By Alexandra Pacurar
As commercial property valuation growth continues strong, the Federal Reserve Bank has warned that prices may be inflated. Despite the concern-inducing Fed reports, industry insiders see no reason to worry. Bob Martinek and John Provenzano, directors in BDO USA’s Valuation and Business Analytics practice, believe that current CRE valuations appear to be supported by available market evidence. The two revealed the factors that will influence pricing going forward and how valuations are performing in various markets and property types.
CPE: What can you tell us about the current growth of commercial real estate valuations?
Martinek: Commercial valuations in major markets, including New York, Washington, D.C., San Francisco and Chicago, have continued at a steady pace, and we have seen little if any slowdown in these major markets. Activity and new construction starts in secondary and tertiary markets, on the other hand, continue to remain low.
While CRE prices are high in prime markets, we haven’t seen evidence of overvaluation. The key distinction between high prices and overvalued assets is whether buyers’ appetites have held strong. If a buyer is willing to pay a certain price for a building, and market data and supporting documentation indicates that that the purchase price is supported, then we wouldn’t consider the property to be overvalued.
CPE: What are the factors influencing valuations?
Martinek: The major factors influencing valuations are creditworthiness of tenants, lease terms and interest rate increases.
CPE: How exactly will the expected interest rate increases impact CRE valuations?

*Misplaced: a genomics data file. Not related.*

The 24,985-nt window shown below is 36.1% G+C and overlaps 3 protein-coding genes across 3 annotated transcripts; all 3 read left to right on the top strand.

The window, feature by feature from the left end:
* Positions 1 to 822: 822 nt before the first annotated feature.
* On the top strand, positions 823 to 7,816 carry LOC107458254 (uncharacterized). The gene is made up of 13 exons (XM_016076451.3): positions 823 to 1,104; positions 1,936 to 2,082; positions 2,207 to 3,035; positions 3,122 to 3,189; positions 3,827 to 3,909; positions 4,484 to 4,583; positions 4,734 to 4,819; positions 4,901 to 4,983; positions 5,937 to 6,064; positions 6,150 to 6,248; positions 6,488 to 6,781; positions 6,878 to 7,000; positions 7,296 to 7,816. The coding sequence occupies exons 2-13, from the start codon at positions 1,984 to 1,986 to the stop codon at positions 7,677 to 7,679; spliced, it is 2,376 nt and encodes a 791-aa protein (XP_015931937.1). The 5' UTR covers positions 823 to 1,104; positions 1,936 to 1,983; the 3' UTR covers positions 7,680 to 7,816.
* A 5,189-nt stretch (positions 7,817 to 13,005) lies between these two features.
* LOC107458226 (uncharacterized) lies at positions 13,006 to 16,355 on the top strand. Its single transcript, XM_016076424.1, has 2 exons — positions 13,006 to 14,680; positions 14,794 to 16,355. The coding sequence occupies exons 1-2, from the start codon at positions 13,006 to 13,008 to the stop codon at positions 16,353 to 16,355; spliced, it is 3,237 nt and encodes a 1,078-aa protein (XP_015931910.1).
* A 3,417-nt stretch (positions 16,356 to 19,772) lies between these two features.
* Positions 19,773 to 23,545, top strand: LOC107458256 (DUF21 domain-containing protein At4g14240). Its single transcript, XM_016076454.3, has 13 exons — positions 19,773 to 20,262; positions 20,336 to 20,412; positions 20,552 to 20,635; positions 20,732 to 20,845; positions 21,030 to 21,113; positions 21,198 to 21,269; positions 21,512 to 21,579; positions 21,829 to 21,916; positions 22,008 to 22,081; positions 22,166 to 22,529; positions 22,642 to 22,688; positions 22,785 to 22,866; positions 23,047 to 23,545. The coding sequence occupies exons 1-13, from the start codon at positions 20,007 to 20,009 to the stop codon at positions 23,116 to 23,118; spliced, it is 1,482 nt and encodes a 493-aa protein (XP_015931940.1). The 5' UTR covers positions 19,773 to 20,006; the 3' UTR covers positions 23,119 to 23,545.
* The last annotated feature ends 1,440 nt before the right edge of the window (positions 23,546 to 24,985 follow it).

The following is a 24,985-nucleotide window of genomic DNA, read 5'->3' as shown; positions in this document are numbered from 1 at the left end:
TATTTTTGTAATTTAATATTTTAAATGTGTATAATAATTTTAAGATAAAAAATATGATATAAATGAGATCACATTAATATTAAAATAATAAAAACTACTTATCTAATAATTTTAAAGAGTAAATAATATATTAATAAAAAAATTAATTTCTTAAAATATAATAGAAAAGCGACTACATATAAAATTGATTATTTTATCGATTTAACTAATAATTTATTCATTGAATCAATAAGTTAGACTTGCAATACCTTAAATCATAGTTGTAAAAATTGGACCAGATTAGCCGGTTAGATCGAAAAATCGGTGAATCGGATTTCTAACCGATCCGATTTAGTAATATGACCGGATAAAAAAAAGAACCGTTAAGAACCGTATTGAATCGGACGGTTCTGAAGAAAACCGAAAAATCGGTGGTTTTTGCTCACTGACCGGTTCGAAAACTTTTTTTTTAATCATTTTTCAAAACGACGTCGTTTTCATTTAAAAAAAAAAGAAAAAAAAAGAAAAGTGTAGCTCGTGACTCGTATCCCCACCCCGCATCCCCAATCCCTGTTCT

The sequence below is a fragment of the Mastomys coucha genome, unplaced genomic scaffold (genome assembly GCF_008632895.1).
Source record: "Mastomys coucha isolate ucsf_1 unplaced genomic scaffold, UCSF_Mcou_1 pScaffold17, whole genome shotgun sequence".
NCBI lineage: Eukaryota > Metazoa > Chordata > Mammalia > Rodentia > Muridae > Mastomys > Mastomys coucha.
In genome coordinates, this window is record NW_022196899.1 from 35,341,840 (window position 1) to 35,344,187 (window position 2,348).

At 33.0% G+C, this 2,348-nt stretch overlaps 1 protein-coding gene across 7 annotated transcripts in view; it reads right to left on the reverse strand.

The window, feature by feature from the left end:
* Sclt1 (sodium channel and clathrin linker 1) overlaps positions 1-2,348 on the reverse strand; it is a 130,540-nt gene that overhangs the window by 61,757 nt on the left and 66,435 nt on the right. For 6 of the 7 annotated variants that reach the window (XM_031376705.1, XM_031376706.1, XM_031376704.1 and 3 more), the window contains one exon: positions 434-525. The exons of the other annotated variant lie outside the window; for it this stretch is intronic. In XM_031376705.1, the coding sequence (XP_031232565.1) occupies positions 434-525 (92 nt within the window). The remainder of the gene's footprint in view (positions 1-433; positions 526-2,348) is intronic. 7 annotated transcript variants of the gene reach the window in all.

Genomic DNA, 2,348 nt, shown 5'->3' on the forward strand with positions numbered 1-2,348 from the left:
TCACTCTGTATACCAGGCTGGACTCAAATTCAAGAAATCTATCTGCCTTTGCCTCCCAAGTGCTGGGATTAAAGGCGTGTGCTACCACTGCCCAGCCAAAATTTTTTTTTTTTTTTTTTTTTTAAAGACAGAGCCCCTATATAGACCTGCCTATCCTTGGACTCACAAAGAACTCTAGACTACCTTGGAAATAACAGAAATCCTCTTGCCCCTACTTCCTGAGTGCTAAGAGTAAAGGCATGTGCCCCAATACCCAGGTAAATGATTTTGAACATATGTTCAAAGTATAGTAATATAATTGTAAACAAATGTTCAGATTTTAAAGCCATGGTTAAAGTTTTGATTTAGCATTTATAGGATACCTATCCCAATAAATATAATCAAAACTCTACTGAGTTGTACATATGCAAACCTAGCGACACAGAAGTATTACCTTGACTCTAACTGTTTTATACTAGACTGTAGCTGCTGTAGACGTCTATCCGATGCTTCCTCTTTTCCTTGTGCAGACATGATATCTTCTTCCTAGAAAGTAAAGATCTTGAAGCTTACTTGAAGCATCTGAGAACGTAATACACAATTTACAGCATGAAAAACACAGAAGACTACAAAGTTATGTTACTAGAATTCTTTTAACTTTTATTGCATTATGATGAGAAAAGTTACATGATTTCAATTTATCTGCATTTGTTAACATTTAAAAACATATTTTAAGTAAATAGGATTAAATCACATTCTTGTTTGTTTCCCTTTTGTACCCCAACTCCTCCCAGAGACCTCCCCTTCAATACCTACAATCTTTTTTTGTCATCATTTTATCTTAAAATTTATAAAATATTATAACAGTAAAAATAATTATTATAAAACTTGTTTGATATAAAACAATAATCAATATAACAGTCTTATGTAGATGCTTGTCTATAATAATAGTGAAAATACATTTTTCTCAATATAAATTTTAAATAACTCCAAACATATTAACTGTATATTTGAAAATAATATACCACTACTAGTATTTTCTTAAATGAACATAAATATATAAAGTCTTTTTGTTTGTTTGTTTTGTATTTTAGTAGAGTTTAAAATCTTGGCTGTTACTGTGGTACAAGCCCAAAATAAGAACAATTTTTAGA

Provenzano: There is always a direct correlation between interest rates and commercial real estate values. As it becomes more expensive to borrow money, property values decline. The general consensus in the industry is that interest rates and cap rates will rise in the future, and that this will lead to lower commercial real estate values.
CPE: What should we expect from CRE prices in the near term?
Provenzano: Within the primary markets, we would expect steady pricing as investors are seeking quality properties in quality markets with quality tenancy. In secondary and tertiary markets, we would expect continued stagnation. The apartment market remains strong, while the office market continues to outpace the retail market in terms of rents and vacancies.
CPE: Recently, the Federal Reserve Bank noted that CRE valuations are inflated. Are we really seeing decreases in capitalization rates and increases in yield rate expectations or is this just a precautionary method?
Martinek: It truly depends on the asset and the market. Where capitalization rates are decreasing is in the prime markets—places like San Francisco and Seattle—where buyer activity is concentrated. Outside of those real estate hubs, in the secondary and tertiary markets, we haven’t noted a decrease in cap rates overall.
When you look at specific asset classes, valuation trends differ as well. In the suburban office market, for instance, prices and buyer interest haven’t recovered since the downturn in 2007, unlike the price increases seen with premiere assets.
It’s also important to note that valuation decreases lag the market and don’t necessarily show up until the following quarter. Current commercial real estate valuations appear to be supported by the most recent market evidence available.
CPE: How do valuations differ across various segments and regions of the CRE market?
Provenzano: Primary markets have strongly outpaced secondary markets, which have, in turn, outpaced tertiary markets. The strongest sectors continue to be multifamily, student housing and self-storage. Industrial and office markets also continue to outpace retail and hospitality.
Images courtesy of BDO USA